“Clean Technology” to Destroy Water Toxins

Written by on October 10, 2012 in Technology

Scientists are working on creating “clean technology” that will destroy water toxins caused by harmful algal blooms (HABs).

The research team from University of Ulster, led by Dr. Tony Byrne, is based at Ulster’s Nanotechnology and Integrated Bioengineering Centre, where “clean technology” is a primary research theme.

Bloom of cyanobacteria south of Fiji in 2010. Photo credit: NASA.

Bloom of cyanobacteria south of Fiji in 2010. Photo credit: NASA.

Clean Technology is a term used to describe knowledge-based products or services that improve operational performance, productivity or efficiency, while reducing costs, inputs, energy consumption, waste or pollution,” explained Byrne.

He said that HABs are increasing, posing a threat not only to wildlife, but to humans as well.  They threaten beaches, drinking water supply and water-based activities like boating and fishing.  According to NOAA, HABs are increasing along the coastlines and surface waters of the United States.

Algal blooms occur naturally, but only some are harmful to aquatic life and humans.  An increase in certain limiting nutrients in water (usually due to pollution) will increase the possibility of HABs.

“Blooms containing cyanobacteria, sometimes called blue-green algae, can pose a serious threat, as these micro-organisms can produce and release a variety of cyanotoxins,” said Byrne.

The process by which Byrnes and colleagues hope to destroy water toxins is called photocatalysis.  It involves using titanium dioxide and natural sunlight.

“Titanium dioxide is a white powder which is used in sunblock, paint, cosmetics and even some food products (E171),” said Byrnes.  It is used in sunblock because of its ability to reflect light away from skin, and deter the absorption of UV rays.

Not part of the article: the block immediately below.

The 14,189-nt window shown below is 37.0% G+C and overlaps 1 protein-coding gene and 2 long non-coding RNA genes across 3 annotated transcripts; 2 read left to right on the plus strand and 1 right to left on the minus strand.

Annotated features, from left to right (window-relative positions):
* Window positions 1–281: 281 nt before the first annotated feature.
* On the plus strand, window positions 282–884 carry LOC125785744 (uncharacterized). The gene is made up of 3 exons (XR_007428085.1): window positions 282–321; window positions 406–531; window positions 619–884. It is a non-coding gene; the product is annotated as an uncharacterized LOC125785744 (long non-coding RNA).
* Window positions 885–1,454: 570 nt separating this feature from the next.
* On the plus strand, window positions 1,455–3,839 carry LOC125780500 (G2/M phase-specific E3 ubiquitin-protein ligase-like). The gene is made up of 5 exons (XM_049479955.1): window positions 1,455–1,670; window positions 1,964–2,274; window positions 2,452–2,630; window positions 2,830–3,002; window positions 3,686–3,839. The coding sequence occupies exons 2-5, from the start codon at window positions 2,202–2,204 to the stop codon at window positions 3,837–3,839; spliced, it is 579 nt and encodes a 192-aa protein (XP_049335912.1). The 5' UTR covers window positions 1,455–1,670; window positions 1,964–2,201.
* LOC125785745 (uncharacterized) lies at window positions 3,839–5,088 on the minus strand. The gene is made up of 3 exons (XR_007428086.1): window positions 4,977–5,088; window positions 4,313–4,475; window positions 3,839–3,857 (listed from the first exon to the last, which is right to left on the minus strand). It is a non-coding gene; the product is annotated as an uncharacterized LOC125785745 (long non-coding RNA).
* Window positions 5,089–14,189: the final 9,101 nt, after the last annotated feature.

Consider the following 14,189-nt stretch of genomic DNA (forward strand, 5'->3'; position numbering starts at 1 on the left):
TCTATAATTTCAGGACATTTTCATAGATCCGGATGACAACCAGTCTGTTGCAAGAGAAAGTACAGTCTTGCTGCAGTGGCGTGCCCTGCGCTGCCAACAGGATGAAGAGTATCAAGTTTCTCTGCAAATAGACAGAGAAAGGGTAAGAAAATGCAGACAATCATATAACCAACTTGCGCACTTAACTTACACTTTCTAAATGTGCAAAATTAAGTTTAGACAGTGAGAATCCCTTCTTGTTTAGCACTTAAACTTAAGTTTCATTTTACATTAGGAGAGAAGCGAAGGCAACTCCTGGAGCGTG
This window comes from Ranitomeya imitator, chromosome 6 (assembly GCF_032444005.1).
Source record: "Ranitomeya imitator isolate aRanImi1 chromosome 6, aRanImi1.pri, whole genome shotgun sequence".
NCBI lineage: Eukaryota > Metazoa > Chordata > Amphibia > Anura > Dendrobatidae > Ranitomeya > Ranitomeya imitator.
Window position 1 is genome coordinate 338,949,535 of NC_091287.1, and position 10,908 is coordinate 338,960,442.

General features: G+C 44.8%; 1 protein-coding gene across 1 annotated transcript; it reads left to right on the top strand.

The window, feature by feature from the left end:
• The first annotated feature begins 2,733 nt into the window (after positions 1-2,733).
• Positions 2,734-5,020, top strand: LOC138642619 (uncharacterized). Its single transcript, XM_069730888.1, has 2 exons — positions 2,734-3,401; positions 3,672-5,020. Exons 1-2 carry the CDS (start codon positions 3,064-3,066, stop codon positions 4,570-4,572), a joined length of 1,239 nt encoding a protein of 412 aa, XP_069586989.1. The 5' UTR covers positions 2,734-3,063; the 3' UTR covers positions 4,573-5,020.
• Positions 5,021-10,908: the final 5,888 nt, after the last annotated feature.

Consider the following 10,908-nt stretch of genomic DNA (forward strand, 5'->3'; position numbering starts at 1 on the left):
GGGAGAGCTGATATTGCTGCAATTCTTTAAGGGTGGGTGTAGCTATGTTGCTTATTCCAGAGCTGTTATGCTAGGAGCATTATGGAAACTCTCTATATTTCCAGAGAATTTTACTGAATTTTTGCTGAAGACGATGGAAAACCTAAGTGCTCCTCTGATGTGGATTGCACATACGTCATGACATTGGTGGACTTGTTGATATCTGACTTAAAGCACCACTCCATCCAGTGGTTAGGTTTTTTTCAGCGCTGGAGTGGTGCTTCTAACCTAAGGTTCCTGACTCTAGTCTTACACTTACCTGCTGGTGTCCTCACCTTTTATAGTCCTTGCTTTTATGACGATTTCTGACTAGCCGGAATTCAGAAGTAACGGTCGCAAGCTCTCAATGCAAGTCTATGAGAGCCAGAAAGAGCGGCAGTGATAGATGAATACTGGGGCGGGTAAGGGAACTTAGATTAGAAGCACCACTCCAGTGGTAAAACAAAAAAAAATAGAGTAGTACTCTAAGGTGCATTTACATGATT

“It is a non-toxic pigment but when excited by ultra violet light (UV), it becomes a powerful catalyst capable of destroying pollutants in water.”

Byrnes concluded that they have made this technique work successfully in lab settings, but need to understand more about the mechanism by which it works before going further.

Researcher Jeremy Hamilton in the labs at Ulster's Jordanstown campus.  Photo courtesy of University of Ulster.

Researcher Jeremy Hamilton in the labs at Ulster’s Jordanstown campus. Photo courtesy of University of Ulster.

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Copyright © 2012 by Marine Science Today, a publication of Marine Science Today LLC.

About the Author

About the Author: Emily Tripp is the Publisher and Editor of MarineScienceToday.com. She holds marine science and biology degrees from the University of Miami's Rosenstiel School of Marine and Atmospheric Science and a Master of Advanced Studies degree in Marine Biodiversity and Conservation from Scripps Institution of Oceanography. When she's not writing about marine science, she's probably running around outside or playing with her dog. .

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